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Jeddah - Yasmine El Tohamy - RIYADH: Muslims have paid great attention to miniatures and manuscripts throughout history.
In Arabic the word miniature translates to munamnamat, a small painting on paper, and it was a way to preserve what Arab and Islamic artists had created.
They became valuable artifacts and told stories of the religion’s golden age, leaving a tradition that has been studied by researchers to understand Arab and, in particular, Islamic culture and its evolution.
These small yet intricate scrolls reveal stories that have been captured with an extreme focus, offering a detailed look into the lives of people through the ages.
The earliest examples date from around 1000 AD. Scholars divide Islamic miniatures into four types: Arabic, Indian, Ottoman, and Persian.
The King Abdulaziz Public Library has, since its establishment in 1988, contributed to the preservation of miniatures and manuscripts to protect Arab and Islamic heritage and make it available to researchers.
Dr. Bandar Al-Mubarak, who is the library’s director general, said there were around 8,000 original manuscripts in the collection and that they had been digitally converted.
The library has bought most of the miniatures and manuscripts it owns, they have not been donated, and it has certain criteria when acquiring a manuscript. Rare, old, containing exquisite artwork and possessing a distinctiveness that sets it apart.
“The library takes great care of the manuscripts it owns,” Al-Mubarak told Arab News. “We have some of the rarest in the world. The oldest manuscript is “Al-Nawader fe Al-Lugha” (Stories of Language), which dates back to the year 377 Hijri (987 CE). Our manuscripts cover a variety of subjects, including medicine, Qur’ans and languages, and important topics in Arab and Islamic history such as horsemanship and more.”
The miniatures, manuscripts, and old books are sterilized annually to prevent their deterioration. They are kept in a special room that is cold and dark to thwart insects and bacteria because both of these can damage the paper and even the animal skin used in some manuscripts.
The library also has a particular way of storing the precious books, especially the delicate ones, by laying them down horizontally on shelves instead of storing them vertically, similar to the way that libraries in the early Islamic era used to store them. They are positioned that way to protect the spine of the book from damage. The spine is the most important feature of a book's structure and is one of its most delicate features, so great care must be taken to avoid damaging it.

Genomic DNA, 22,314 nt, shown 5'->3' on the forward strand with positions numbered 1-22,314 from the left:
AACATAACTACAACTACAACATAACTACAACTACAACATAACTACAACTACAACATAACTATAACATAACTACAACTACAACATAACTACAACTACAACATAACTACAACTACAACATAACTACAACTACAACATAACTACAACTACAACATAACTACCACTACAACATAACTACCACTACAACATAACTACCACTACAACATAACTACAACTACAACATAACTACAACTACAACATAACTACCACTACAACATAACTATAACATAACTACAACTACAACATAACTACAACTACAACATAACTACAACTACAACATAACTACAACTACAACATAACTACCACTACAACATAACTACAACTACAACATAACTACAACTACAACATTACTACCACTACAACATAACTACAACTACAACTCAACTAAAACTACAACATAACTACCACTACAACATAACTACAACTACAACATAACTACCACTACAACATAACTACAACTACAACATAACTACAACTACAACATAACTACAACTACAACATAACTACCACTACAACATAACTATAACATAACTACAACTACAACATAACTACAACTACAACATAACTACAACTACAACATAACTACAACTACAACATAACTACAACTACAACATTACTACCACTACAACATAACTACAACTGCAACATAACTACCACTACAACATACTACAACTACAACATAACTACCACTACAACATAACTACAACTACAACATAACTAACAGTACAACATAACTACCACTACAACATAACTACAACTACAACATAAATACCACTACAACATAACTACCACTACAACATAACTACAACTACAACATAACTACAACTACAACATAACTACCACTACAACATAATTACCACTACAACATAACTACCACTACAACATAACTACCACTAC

Islamic miniatures have captured images of everything from customs, rituals, behavior and historical events to architecture, costumes, and the arts, helping researchers to learn about Islamic aesthetics and morals.
The distinctiveness of the manuscripts and miniatures lie in their detail. From double rule borders in red, gold, brown or green to page orders in gilt floral patterns or geometric shapes.
“The library recently launched a new manuscript-preservation project,” said Al-Mubarak. “It has always worked to preserve manuscripts but the new project includes enhanced preservation methods, including professional conservation treatments, to prolong their lifespan and allow more people to benefit from them,”
The library owns one of the famous manuscripts copied in 1772 AD by Abdelkader Bin Salim Al-Shafei called “Dalail Al-Khayrat Wa Shawariq Al-Anwar Fi Dhikr Al-Salat Ala Al-Nabi Al-Mukhtar,” (Guidebook of Benefits and Illuminations of Prayers to the Chosen Prophet).
This manuscript is one of the most famous books mentioning prayers for Prophet Muhammad. The author collected the forms of prayer and divided them into seven sections to read throughout the week.
This book has grabbed the attention of many Sufi scholars, who have made it part of their daily routine.
What makes the manuscript even more special are the two illustrations of the Kaaba in Makkah, at the back of page 30, and the other of the holy mosque in Madinah, and the tombs of the Prophet Muhammad and his two followers Abu Bakr Al-Siddiq and Omar bin Al-Khattab on page 31.
The library has also shown interest in acquiring Islamic scientific heritage. One of the miniatures that the library preserved is a copy of “Anatomy of the Human Body” by one of the 15th century’s most prominent medicine scholars, Mansour bin Mohammed bin Ahmed bin Yusuf bin Ilias Al-Kashmiri.
Al-Kashmiri preceded the scientist Andreas Vesalius, who published a classic work on anatomy, as well as Leonardo da Vinci.
European scientists have benefited from Al-Kashmiri’s drawings of the human body and anatomy that became part of their medical education and have helped in a number of medical discoveries.
Iraq, Iran, and Syria have been among the most active countries in providing miniature arts and paid attention to it because of their past heritage in drawings and sculpture.
One of the more well-known Persian miniatures that the library possesses is “Khamsat Nizami,” a selection of five poetic works from Nizami Ganjavi. The five selections are: “Makhzan Al-Asrar,” “Khosrow and Shirin,” “Layla and Majnun,” “Haft Peykar,” and “Eskandar-Namah.”
The inscriptions at the beginning of each of the book's five sections, as well as the clear and beautiful calligraphy, are what make this item so special.
The book itself is a mixture of tragic romance, fictional versions of real love stories, and popular Persian tales.
Even though miniatures were not popular in the history of the Arabian Peninsula’s culture, the library restores them in order to preserve the past and provide researchers with the opportunity to study them.
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